Please send food. Dear God, get me away from this buffet.
As the Jadrilinija ferry passes by us from the small port on the mainland to the island of Korcula yet again, it relentlessly marks the passing of another hour and washes us with an existential crisis in its wake. We grimly load up our plates from the groundhog day buffet, repeating an endless doom laden meal as if condemned to eat fatty garlic sausage and rubbery scrambled eggs for breakfast every day for eternity.
Still, the children liked it. But what do they know? They eat frozen pizza with relish, or perhaps that should be gusto. And I don’t wish to sound spoilt, a two week holiday in the sun, the chance to read a lot of books and occasionally dip into the water was welcome, but food plays such an important part of a holiday. When there is nothing much else to do, meals become almost as exciting to look forward to as Christmas. And then when you get another woolen jumper from your gran that she knitted herself while drunk and asleep, the disappointment is crushing.
Yet there were a couple of high points food-wise. Some of the fish was excellent. Smoky, thick amberjack steaks cooked on the fire and a slow cooked lamb and veal stew. There was also a pretty good octopus salad and the bag of pretzels from the shop was tasty. These meals were courtesy of the restaurants up the road, and although few and far between, they at least meant I wouldn’t forever condemn Croatian cooking as nothing but spinach and potatoes mixed together and served with a bit of dry meat or pallid fish.
The real winner was a dish I will remember for a long time. Up in the hills, looking over the channel, I had a huge plate of devil fish carpaccio, served with lemon oil and a fine dusting of grated black truffle. The setting and the flavours were perfect.
Now we are back, I am so grateful to be back in my kitchen again. Good food isn’t difficult to make so I’m always amazed when so little care and attention goes into food you get served by so-called chefs.
This recipe is one of my favourites and goes a little way toward reminding me what good simple food can be. Don’t be scared of making your own pasta, it’s really easy. Just make sure you let it rest after making it to let it become silky and elastic and that you roll it thinly enough so it isn’t like chewing through a tennis ball. A pasta roller is, therefore, a good investment. If you don’t have one, a rolling pin and good arm muscles is all you need. Just think of all those nonnas in Italy. World champion arm wrestlers, they are… And perhaps next year, that’s where we’ll go.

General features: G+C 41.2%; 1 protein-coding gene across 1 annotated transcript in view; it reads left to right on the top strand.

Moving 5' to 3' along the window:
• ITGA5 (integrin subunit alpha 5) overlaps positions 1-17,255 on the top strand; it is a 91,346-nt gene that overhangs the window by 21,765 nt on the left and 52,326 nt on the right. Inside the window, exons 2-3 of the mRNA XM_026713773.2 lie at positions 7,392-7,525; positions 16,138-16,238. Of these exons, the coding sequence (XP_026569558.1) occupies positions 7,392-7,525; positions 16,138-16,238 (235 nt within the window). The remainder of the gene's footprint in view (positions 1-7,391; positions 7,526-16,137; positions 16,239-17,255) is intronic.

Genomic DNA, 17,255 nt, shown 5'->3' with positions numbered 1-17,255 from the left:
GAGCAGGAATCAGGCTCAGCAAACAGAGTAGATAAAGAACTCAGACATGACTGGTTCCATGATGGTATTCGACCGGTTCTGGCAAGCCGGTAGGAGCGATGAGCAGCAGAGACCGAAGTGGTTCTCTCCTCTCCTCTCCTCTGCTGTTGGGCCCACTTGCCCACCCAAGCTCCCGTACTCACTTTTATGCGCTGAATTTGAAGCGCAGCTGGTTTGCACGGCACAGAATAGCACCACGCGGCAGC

1 small tub of ricotta
2 small bags baby spinach
Zest of a lemon
A handful of cashews, chopped
For the pasta:
500g strong flour
2 egg yolks
Serve with excellent olive oil, basil leaves and lots of grated Parmesan.
Make the pasta by blitzing the eggs, yolks, flour and salt together into a sandy breadcrumb texture in a food processor then knead gently into a dough. Or, if you prefer, make a flour volcano, crack the eggs and yolks into the middle with the salt and bring it together very quickly into a dough. Wrap in clingfilm then chill in the fridge for at least half an hour.
Make the filling by quickly cooking the spinach and squeezing out as much water as you can.
Chop the spinach and mix well with the lemon zest, nuts and ricotta then season well. Add a little squeeze of lemon juice if you like.
Roll the pasta out as thinly as possible and use a pastry cutting circle to cut into raviolo. Cover them with a damp cloth to stop them drying out.
Put a tablespoon full on half the circles leaving a gap around the edge.
Brush around with some beaten egg or milk and top with the remaining discs.
Squeeze together the edges and try to not trap any air inside the parcels.
Bring a large pan of heavily salted water to the boil and cook the pasta for three or four minutes until done.
Drain and serve immediately.